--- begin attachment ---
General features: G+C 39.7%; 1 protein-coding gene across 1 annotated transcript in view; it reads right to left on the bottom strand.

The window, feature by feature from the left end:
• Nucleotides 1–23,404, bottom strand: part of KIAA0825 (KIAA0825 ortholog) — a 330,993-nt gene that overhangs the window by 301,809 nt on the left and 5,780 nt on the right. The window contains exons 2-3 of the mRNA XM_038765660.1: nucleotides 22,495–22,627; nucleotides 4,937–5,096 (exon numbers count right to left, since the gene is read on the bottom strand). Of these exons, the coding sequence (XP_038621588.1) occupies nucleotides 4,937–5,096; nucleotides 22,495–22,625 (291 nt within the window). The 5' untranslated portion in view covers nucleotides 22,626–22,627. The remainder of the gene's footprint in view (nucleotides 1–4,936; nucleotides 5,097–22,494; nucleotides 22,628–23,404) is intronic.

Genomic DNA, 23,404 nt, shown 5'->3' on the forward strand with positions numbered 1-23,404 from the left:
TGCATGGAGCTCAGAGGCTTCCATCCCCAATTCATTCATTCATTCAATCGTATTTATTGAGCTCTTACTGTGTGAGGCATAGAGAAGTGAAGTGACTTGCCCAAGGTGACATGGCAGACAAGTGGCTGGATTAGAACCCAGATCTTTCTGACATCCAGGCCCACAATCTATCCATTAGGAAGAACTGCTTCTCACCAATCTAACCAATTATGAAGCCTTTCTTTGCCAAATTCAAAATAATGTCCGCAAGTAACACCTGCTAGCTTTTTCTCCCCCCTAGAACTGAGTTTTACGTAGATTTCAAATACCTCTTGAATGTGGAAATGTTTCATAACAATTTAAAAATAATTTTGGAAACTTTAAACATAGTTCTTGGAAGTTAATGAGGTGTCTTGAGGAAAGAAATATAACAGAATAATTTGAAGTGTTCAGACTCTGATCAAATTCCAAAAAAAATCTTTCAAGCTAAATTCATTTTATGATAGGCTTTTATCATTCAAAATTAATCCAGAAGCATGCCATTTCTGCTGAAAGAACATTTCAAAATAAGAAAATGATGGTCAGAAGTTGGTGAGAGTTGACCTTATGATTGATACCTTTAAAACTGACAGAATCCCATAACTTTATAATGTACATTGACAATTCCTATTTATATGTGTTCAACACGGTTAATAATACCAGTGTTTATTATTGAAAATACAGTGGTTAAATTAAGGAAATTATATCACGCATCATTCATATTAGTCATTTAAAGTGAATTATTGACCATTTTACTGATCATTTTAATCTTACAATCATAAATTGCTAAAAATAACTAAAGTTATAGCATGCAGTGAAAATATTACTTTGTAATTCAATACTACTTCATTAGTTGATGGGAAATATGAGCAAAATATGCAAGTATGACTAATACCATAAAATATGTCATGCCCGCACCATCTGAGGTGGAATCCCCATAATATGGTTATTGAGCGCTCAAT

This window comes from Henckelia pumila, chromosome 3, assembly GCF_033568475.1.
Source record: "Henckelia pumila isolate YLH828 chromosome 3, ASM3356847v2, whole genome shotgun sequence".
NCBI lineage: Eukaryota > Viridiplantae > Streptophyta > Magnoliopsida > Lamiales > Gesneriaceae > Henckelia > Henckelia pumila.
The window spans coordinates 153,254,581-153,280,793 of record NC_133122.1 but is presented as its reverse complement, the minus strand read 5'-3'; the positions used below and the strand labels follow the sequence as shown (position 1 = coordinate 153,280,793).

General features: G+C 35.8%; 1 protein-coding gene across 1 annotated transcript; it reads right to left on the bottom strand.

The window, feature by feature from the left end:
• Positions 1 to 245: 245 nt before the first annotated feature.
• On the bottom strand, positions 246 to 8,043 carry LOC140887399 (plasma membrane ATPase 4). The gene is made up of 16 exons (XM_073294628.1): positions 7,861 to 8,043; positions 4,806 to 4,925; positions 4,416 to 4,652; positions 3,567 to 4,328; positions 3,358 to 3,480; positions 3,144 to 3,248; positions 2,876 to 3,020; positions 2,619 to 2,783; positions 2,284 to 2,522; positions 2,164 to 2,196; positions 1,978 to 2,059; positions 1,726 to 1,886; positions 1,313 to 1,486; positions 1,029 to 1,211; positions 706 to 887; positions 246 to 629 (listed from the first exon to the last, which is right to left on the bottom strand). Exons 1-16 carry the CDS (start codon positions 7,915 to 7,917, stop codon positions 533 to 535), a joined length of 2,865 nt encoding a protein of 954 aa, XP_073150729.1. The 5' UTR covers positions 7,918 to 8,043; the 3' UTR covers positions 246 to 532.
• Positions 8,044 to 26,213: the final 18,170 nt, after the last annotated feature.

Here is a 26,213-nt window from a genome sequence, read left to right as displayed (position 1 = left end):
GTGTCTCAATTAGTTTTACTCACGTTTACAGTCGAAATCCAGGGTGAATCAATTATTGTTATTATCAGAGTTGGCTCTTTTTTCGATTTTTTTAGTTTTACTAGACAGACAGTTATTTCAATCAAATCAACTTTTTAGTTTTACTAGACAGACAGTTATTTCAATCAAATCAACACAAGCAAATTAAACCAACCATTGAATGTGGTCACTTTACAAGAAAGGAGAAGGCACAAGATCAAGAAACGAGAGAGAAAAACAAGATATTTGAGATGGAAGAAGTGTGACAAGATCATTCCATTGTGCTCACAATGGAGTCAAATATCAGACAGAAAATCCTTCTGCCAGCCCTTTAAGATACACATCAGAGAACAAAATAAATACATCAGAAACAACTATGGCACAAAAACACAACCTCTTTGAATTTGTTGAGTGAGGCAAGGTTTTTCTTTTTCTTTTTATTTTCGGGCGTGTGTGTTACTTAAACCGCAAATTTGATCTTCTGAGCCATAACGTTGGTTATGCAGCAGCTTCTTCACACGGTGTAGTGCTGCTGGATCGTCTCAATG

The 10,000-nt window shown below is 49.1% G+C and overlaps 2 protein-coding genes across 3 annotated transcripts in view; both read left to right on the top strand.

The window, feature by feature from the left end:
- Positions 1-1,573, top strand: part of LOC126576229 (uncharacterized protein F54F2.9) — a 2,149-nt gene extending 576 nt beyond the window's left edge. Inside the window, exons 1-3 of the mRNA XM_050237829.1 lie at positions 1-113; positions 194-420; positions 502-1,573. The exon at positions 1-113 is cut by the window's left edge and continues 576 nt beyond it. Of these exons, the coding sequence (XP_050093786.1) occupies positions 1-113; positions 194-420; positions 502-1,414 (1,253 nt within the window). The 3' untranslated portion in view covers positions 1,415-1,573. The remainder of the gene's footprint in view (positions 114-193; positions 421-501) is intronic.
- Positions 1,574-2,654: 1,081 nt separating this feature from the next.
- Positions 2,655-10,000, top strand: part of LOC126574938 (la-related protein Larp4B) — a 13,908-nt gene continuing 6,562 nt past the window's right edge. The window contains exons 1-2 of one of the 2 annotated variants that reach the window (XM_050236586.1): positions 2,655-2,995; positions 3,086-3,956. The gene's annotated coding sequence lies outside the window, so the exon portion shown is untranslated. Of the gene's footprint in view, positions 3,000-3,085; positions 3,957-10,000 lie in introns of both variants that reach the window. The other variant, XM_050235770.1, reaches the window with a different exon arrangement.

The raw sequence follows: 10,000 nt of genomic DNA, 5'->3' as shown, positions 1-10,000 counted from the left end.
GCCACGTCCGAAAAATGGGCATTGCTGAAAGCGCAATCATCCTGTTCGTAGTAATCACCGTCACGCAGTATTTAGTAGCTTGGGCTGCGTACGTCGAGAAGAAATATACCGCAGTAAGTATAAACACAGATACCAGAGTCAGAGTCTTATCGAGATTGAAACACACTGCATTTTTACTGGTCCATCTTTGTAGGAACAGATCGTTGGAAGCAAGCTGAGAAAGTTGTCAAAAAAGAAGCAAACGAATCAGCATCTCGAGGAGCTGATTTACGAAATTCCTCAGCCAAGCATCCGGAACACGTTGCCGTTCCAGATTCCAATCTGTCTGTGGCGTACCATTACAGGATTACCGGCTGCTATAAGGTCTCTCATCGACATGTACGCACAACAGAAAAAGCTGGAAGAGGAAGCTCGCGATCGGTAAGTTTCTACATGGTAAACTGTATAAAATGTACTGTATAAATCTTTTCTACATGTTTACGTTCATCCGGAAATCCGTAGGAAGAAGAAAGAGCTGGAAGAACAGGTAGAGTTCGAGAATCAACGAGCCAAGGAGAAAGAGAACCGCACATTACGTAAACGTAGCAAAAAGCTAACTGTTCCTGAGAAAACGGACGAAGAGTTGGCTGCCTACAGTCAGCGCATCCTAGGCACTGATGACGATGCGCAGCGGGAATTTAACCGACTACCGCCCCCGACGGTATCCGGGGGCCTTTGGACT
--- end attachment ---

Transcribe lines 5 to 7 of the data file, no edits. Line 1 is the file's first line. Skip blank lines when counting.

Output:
TGCATGGAGCTCAGAGGCTTCCATCCCCAATTCATTCATTCATTCAATCGTATTTATTGAGCTCTTACTGTGTGAGGCATAGAGAAGTGAAGTGACTTGCCCAAGGTGACATGGCAGACAAGTGGCTGGATTAGAACCCAGATCTTTCTGACATCCAGGCCCACAATCTATCCATTAGGAAGAACTGCTTCTCACCAATCTAACCAATTATGAAGCCTTTCTTTGCCAAATTCAAAATAATGTCCGCAAGTAACACCTGCTAGCTTTTTCTCCCCCCTAGAACTGAGTTTTACGTAGATTTCAAATACCTCTTGAATGTGGAAATGTTTCATAACAATTTAAAAATAATTTTGGAAACTTTAAACATAGTTCTTGGAAGTTAATGAGGTGTCTTGAGGAAAGAAATATAACAGAATAATTTGAAGTGTTCAGACTCTGATCAAATTCCAAAAAAAATCTTTCAAGCTAAATTCATTTTATGATAGGCTTTTATCATTCAAAATTAATCCAGAAGCATGCCATTTCTGCTGAAAGAACATTTCAAAATAAGAAAATGATGGTCAGAAGTTGGTGAGAGTTGACCTTATGATTGATACCTTTAAAACTGACAGAATCCCATAACTTTATAATGTACATTGACAATTCCTATTTATATGTGTTCAACACGGTTAATAATACCAGTGTTTATTATTGAAAATACAGTGGTTAAATTAAGGAAATTATATCACGCATCATTCATATTAGTCATTTAAAGTGAATTATTGACCATTTTACTGATCATTTTAATCTTACAATCATAAATTGCTAAAAATAACTAAAGTTATAGCATGCAGTGAAAATATTACTTTGTAATTCAATACTACTTCATTAGTTGATGGGAAATATGAGCAAAATATGCAAGTATGACTAATACCATAAAATATGTCATGCCCGCACCATCTGAGGTGGAATCCCCATAATATGGTTATTGAGCGCTCAAT

This window comes from Henckelia pumila, chromosome 3, assembly GCF_033568475.1.
Source record: "Henckelia pumila isolate YLH828 chromosome 3, ASM3356847v2, whole genome shotgun sequence".